21 suicides in west Belfast this year: Gerry Adams

Gerry Adams Gerry Adams said action must be taken on the issue

Sinn Fein leader Gerry Adams has said as many as 21 people have taken their own lives in west Belfast this year.

He was speaking following the death of 19-year-old Liam McGuinness. The teenager, a promising young boxer, took his own life on Monday.

The West Belfast MP called on the health minister to ensure funding for suicide prevention in NI is ring-fenced.

He said it was a "crisis" which needed action from the Executive.

It has been reported that Mr McGuinness was the 10th young person to have taken his own life in west Belfast in recent months.

"There are more people being killed, if that's the way to put it, throughout this island from suicide at this time than are being killed on our roads," Mr Adams said.

"If you look at the proper focus and profile that there is on the prevention of road accidents... we need to get the same priority into the provision of mental health and of suicide prevention."

He said the more information that can be made public "the more we can be alert about suicide, the more we can be able to listen and pick up the signs and encourage people to go and talk to someone."

The Sinn Fein leader added: "But when it comes down to it, the statutory provision, the service provision, obviously is not good enough.

Start Quote

If he's lost the will to live, what chance is there for other kids who wouldn't have had the will that Liam had”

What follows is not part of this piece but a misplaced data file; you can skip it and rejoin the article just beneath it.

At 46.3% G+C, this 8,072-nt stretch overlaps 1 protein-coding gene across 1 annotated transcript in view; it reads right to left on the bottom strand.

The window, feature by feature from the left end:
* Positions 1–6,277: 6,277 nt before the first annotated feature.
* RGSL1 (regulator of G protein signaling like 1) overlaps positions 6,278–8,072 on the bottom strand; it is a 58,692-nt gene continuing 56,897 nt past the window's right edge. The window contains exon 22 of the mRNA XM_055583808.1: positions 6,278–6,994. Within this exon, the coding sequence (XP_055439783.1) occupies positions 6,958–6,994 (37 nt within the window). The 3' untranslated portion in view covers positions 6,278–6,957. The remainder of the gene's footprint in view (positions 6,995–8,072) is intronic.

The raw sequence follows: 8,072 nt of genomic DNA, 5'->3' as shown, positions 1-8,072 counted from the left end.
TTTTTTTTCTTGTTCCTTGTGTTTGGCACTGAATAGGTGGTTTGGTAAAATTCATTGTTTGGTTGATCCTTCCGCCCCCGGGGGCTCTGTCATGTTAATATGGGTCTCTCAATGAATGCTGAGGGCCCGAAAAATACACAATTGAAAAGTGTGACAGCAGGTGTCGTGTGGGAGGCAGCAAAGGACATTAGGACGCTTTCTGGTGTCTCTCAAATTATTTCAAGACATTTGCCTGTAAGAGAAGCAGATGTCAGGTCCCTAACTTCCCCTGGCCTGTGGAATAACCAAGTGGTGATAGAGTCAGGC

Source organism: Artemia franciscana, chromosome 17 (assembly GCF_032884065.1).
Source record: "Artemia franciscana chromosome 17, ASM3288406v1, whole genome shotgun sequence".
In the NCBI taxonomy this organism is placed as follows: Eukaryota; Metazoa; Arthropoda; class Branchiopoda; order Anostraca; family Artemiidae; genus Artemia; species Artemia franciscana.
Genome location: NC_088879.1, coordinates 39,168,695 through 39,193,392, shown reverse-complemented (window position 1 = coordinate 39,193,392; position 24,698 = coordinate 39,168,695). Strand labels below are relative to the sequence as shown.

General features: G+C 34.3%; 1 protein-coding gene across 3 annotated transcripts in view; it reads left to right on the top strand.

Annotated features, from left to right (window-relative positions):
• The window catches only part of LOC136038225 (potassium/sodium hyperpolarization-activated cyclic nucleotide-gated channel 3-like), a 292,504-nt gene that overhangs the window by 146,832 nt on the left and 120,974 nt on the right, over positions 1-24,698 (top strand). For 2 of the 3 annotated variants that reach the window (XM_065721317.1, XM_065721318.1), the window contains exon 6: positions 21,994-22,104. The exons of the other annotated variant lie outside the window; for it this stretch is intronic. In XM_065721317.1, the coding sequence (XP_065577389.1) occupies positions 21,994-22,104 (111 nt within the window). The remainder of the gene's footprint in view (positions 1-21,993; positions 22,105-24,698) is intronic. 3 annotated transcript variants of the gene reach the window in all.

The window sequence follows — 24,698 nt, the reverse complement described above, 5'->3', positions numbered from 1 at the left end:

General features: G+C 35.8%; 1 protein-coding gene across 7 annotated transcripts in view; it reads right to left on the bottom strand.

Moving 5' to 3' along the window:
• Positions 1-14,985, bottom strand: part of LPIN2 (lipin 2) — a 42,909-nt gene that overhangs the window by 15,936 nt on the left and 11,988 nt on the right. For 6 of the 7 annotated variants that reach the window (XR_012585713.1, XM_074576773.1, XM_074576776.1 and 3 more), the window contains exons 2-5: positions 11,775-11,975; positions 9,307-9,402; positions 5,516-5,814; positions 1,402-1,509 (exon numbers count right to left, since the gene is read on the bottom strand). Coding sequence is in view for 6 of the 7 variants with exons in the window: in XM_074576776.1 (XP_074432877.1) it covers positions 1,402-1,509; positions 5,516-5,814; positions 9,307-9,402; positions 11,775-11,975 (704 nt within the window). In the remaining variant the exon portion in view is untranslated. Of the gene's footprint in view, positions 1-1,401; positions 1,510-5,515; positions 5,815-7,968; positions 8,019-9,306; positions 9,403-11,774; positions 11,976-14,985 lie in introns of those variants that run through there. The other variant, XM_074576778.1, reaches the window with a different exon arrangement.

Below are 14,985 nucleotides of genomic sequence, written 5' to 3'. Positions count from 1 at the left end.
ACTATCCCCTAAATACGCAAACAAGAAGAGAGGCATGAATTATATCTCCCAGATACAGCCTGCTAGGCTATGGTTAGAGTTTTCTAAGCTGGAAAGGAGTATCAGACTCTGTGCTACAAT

End Quote Desi Hill Boxing coach

"It needs to be enhanced, there needs to be identification of what additional measures are required.

"We have to make sure the provision of services matches the crisis - I think this is a crisis that needs to be matched by the executive, by statutory bodies and by all of us who have any influence in our families and in our communities."

'Full of life'

Desi Hill coached Liam McGuinness at the Gleann Amateur Boxing Club since he was 12.

He described him as being "full of life, full of beans, dedicated to his sport and just generally a pleasant lad to work with".

"He was destined for the top - he already had a proven record and he was coming through the learning process.

"He had it all in front of him. He had everything, charisma, character," Mr Hill said.

The coach said he had talked to Liam on Sunday night and had no inkling that something was wrong.

"If this tragedy can hit this family, I don't know what's going to happen to other families, because this was one young lad (about whom) I would not have suspected the news I got on Monday morning," Mr Hill said.

"If he's lost the will to live, what chance is there for other kids who wouldn't have had the will that Liam had."

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